CFDs are complex instruments and come with a high risk of losing money rapidly due to leverage. 73% of retail investor accounts lose money when trading CFDs with this provider. You should consider whether you understand how CFDs work and whether you can afford to take the high risk of losing your money.

Minor currency pairs (Minors)

Minor currency pairs (Minors)

What are minor currency pairs?

Foreign currencies are always traded in pairs – the value of one currency compared to a counterpart. Minor currency pairs, also known as cross currency pairs, are pairs that do not include the U.S. dollar, but do include at least one of the world’s other three major currencies. That is to say that the Japanese yen, British pound or the euro are at least one, if not both of the currencies included in the pair. Minor currency pairs are not to be confused with the seven major currency pairs, all of which include the U. S. dollar against one of the six other most liquid currencies in the world.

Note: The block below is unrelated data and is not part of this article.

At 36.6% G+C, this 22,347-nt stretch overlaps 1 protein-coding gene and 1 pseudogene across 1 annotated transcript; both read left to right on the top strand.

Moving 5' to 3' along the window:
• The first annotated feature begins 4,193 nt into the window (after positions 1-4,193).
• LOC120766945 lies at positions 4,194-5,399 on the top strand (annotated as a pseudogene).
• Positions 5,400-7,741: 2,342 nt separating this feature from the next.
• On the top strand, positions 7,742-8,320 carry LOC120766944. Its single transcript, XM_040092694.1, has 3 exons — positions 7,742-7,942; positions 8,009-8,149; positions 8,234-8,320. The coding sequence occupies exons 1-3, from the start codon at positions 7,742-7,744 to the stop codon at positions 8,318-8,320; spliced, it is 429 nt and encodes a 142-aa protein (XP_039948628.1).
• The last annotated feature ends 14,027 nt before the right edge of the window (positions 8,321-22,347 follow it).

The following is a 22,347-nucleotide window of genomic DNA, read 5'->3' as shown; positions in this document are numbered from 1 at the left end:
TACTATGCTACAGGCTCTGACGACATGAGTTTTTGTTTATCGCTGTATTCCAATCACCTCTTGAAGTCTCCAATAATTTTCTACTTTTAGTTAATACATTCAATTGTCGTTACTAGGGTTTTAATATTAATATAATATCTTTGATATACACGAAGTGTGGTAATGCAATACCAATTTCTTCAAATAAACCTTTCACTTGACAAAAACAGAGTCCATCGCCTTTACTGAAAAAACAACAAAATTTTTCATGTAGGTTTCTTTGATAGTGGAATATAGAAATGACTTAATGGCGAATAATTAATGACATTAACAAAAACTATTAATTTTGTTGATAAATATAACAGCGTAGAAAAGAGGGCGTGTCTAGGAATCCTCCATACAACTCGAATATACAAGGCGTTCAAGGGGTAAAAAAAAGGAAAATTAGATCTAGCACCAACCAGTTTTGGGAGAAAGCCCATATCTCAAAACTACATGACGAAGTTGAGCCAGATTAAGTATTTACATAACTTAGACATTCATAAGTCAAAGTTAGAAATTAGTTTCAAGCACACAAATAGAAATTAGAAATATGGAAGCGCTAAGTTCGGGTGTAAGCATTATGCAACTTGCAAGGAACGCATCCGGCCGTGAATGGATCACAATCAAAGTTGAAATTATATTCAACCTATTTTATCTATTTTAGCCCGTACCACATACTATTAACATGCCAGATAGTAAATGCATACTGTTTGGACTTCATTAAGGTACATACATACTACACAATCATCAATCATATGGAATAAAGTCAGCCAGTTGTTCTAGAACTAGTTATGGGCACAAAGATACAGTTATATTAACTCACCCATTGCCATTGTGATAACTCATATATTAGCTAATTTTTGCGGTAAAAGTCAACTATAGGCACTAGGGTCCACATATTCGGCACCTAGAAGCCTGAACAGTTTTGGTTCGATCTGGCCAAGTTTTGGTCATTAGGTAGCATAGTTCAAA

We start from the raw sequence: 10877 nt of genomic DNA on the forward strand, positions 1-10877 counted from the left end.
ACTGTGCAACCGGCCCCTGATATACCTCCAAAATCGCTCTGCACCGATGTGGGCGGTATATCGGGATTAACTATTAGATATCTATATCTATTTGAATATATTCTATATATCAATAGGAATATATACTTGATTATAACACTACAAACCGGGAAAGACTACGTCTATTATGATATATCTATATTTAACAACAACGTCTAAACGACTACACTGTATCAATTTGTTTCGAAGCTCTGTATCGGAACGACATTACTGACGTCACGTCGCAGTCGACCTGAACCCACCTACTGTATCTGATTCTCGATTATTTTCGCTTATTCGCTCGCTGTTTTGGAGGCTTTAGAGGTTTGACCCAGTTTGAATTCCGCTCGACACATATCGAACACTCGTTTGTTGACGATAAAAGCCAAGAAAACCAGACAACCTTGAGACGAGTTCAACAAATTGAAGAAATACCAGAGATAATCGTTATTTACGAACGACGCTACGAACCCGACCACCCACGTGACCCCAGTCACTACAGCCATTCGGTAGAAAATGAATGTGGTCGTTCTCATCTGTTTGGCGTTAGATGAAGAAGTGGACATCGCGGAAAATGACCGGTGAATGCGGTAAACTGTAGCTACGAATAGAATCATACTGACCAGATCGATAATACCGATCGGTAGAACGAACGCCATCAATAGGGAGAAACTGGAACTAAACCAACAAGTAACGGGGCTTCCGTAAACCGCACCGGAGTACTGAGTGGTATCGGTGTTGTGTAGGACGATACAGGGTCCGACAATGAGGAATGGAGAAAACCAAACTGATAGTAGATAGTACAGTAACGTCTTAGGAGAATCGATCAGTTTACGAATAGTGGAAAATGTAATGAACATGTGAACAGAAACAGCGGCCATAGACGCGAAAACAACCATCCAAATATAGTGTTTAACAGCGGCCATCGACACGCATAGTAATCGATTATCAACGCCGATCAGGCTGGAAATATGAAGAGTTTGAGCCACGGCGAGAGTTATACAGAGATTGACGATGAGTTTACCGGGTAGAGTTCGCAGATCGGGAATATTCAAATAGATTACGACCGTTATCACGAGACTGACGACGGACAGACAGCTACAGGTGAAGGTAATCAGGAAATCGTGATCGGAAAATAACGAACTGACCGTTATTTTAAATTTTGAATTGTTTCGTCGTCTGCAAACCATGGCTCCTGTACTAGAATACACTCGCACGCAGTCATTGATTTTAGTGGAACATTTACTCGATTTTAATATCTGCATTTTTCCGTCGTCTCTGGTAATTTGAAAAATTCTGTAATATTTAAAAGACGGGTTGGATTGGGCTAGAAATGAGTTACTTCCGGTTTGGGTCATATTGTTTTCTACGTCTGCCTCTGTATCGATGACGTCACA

How does one use minor currency pairs?

Depending on how volatile and liquid a market a trader wishes to invest, he might find that the minor currency pairs are a safer investment than a major pair. As is the case with all other currency pairs, the rates can be influenced by several factors, including economic announcements, geopolitical events, and even global weather. The Fortrade website offers several minor pairs from which traders can choose.

Links related to minor currency pairs
Cross Currency Pair
Currency Pair
Foreign Exchange
Major Currency Pairs (Majors)

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